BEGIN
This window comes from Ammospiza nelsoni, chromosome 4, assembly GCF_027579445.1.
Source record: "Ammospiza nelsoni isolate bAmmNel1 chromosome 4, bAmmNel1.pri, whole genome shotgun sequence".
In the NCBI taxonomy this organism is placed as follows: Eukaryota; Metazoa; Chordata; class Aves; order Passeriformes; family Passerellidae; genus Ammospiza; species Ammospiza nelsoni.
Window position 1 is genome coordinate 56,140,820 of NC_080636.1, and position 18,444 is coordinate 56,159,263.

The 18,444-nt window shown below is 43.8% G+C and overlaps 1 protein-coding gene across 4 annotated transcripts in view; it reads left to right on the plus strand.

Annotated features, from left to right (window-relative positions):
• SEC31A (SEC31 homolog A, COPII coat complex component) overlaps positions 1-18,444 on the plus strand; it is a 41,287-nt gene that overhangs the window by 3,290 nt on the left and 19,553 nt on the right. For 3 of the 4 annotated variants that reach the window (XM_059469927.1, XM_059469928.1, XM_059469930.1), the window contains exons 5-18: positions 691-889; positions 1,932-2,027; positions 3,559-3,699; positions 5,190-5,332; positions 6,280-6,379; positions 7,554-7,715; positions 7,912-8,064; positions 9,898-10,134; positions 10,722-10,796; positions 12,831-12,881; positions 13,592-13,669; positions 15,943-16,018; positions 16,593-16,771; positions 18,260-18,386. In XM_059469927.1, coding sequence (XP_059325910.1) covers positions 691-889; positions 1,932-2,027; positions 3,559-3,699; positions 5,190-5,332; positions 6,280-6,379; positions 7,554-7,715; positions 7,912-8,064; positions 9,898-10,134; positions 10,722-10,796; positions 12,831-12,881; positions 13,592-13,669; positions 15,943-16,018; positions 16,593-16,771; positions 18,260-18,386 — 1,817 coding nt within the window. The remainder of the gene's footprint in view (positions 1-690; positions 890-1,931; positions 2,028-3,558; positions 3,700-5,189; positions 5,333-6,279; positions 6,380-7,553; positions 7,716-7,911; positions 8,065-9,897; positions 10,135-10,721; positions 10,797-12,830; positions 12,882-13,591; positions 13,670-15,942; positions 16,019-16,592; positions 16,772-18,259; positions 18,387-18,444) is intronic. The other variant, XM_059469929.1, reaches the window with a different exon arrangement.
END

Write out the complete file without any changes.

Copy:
This window comes from Ammospiza nelsoni, chromosome 4, assembly GCF_027579445.1.
Source record: "Ammospiza nelsoni isolate bAmmNel1 chromosome 4, bAmmNel1.pri, whole genome shotgun sequence".
In the NCBI taxonomy this organism is placed as follows: Eukaryota; Metazoa; Chordata; class Aves; order Passeriformes; family Passerellidae; genus Ammospiza; species Ammospiza nelsoni.
Window position 1 is genome coordinate 56,140,820 of NC_080636.1, and position 18,444 is coordinate 56,159,263.

The 18,444-nt window shown below is 43.8% G+C and overlaps 1 protein-coding gene across 4 annotated transcripts in view; it reads left to right on the plus strand.

Annotated features, from left to right (window-relative positions):
• SEC31A (SEC31 homolog A, COPII coat complex component) overlaps positions 1-18,444 on the plus strand; it is a 41,287-nt gene that overhangs the window by 3,290 nt on the left and 19,553 nt on the right. For 3 of the 4 annotated variants that reach the window (XM_059469927.1, XM_059469928.1, XM_059469930.1), the window contains exons 5-18: positions 691-889; positions 1,932-2,027; positions 3,559-3,699; positions 5,190-5,332; positions 6,280-6,379; positions 7,554-7,715; positions 7,912-8,064; positions 9,898-10,134; positions 10,722-10,796; positions 12,831-12,881; positions 13,592-13,669; positions 15,943-16,018; positions 16,593-16,771; positions 18,260-18,386. In XM_059469927.1, coding sequence (XP_059325910.1) covers positions 691-889; positions 1,932-2,027; positions 3,559-3,699; positions 5,190-5,332; positions 6,280-6,379; positions 7,554-7,715; positions 7,912-8,064; positions 9,898-10,134; positions 10,722-10,796; positions 12,831-12,881; positions 13,592-13,669; positions 15,943-16,018; positions 16,593-16,771; positions 18,260-18,386 — 1,817 coding nt within the window. The remainder of the gene's footprint in view (positions 1-690; positions 890-1,931; positions 2,028-3,558; positions 3,700-5,189; positions 5,333-6,279; positions 6,380-7,553; positions 7,716-7,911; positions 8,065-9,897; positions 10,135-10,721; positions 10,797-12,830; positions 12,882-13,591; positions 13,670-15,942; positions 16,019-16,592; positions 16,772-18,259; positions 18,387-18,444) is intronic. The other variant, XM_059469929.1, reaches the window with a different exon arrangement.